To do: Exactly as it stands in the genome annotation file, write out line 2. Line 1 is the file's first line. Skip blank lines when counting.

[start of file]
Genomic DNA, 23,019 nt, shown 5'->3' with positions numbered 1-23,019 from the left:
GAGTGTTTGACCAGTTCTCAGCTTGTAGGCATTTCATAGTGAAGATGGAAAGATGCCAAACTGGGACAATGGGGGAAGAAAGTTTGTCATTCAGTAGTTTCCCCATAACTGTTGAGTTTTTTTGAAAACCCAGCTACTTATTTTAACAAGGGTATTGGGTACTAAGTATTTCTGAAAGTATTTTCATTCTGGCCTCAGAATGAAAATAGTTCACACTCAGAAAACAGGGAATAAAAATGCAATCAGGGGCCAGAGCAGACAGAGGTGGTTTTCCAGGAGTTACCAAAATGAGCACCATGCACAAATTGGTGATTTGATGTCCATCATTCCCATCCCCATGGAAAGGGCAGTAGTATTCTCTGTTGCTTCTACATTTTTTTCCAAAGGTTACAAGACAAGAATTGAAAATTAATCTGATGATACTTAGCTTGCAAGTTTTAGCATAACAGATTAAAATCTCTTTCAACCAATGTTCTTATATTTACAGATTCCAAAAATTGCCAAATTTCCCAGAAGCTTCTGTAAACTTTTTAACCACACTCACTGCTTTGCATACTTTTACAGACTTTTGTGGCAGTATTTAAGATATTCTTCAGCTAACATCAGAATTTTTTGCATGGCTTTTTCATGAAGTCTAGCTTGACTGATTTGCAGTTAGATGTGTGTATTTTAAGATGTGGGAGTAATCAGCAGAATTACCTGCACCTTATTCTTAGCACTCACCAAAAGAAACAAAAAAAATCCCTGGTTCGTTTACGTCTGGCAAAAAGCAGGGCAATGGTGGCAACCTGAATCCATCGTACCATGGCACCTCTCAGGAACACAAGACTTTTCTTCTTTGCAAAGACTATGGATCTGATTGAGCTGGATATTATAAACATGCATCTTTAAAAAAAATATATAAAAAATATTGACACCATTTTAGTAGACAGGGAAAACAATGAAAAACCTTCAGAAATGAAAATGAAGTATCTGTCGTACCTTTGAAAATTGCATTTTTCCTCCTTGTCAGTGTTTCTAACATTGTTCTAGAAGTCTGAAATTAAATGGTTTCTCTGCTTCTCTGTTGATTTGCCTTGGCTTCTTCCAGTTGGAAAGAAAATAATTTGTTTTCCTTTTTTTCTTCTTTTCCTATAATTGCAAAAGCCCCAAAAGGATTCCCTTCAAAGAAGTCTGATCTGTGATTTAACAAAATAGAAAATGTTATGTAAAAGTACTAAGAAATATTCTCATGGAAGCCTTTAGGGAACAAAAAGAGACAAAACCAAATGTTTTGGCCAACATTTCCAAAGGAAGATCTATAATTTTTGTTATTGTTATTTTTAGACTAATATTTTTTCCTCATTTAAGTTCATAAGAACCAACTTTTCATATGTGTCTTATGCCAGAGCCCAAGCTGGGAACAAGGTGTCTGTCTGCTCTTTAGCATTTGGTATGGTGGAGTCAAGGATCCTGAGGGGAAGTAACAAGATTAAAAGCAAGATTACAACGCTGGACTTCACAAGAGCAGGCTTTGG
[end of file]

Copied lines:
GAGTGTTTGACCAGTTCTCAGCTTGTAGGCATTTCATAGTGAAGATGGAAAGATGCCAAACTGGGACAATGGGGGAAGAAAGTTTGTCATTCAGTAGTTTCCCCATAACTGTTGAGTTTTTTTGAAAACCCAGCTACTTATTTTAACAAGGGTATTGGGTACTAAGTATTTCTGAAAGTATTTTCATTCTGGCCTCAGAATGAAAATAGTTCACACTCAGAAAACAGGGAATAAAAATGCAATCAGGGGCCAGAGCAGACAGAGGTGGTTTTCCAGGAGTTACCAAAATGAGCACCATGCACAAATTGGTGATTTGATGTCCATCATTCCCATCCCCATGGAAAGGGCAGTAGTATTCTCTGTTGCTTCTACATTTTTTTCCAAAGGTTACAAGACAAGAATTGAAAATTAATCTGATGATACTTAGCTTGCAAGTTTTAGCATAACAGATTAAAATCTCTTTCAACCAATGTTCTTATATTTACAGATTCCAAAAATTGCCAAATTTCCCAGAAGCTTCTGTAAACTTTTTAACCACACTCACTGCTTTGCATACTTTTACAGACTTTTGTGGCAGTATTTAAGATATTCTTCAGCTAACATCAGAATTTTTTGCATGGCTTTTTCATGAAGTCTAGCTTGACTGATTTGCAGTTAGATGTGTGTATTTTAAGATGTGGGAGTAATCAGCAGAATTACCTGCACCTTATTCTTAGCACTCACCAAAAGAAACAAAAAAAATCCCTGGTTCGTTTACGTCTGGCAAAAAGCAGGGCAATGGTGGCAACCTGAATCCATCGTACCATGGCACCTCTCAGGAACACAAGACTTTTCTTCTTTGCAAAGACTATGGATCTGATTGAGCTGGATATTATAAACATGCATCTTTAAAAAAAATATATAAAAAATATTGACACCATTTTAGTAGACAGGGAAAACAATGAAAAACCTTCAGAAATGAAAATGAAGTATCTGTCGTACCTTTGAAAATTGCATTTTTCCTCCTTGTCAGTGTTTCTAACATTGTTCTAGAAGTCTGAAATTAAATGGTTTCTCTGCTTCTCTGTTGATTTGCCTTGGCTTCTTCCAGTTGGAAAGAAAATAATTTGTTTTCCTTTTTTTCTTCTTTTCCTATAATTGCAAAAGCCCCAAAAGGATTCCCTTCAAAGAAGTCTGATCTGTGATTTAACAAAATAGAAAATGTTATGTAAAAGTACTAAGAAATATTCTCATGGAAGCCTTTAGGGAACAAAAAGAGACAAAACCAAATGTTTTGGCCAACATTTCCAAAGGAAGATCTATAATTTTTGTTATTGTTATTTTTAGACTAATATTTTTTCCTCATTTAAGTTCATAAGAACCAACTTTTCATATGTGTCTTATGCCAGAGCCCAAGCTGGGAACAAGGTGTCTGTCTGCTCTTTAGCATTTGGTATGGTGGAGTCAAGGATCCTGAGGGGAAGTAACAAGATTAAAAGCAAGATTACAACGCTGGACTTCACAAGAGCAGGCTTTGG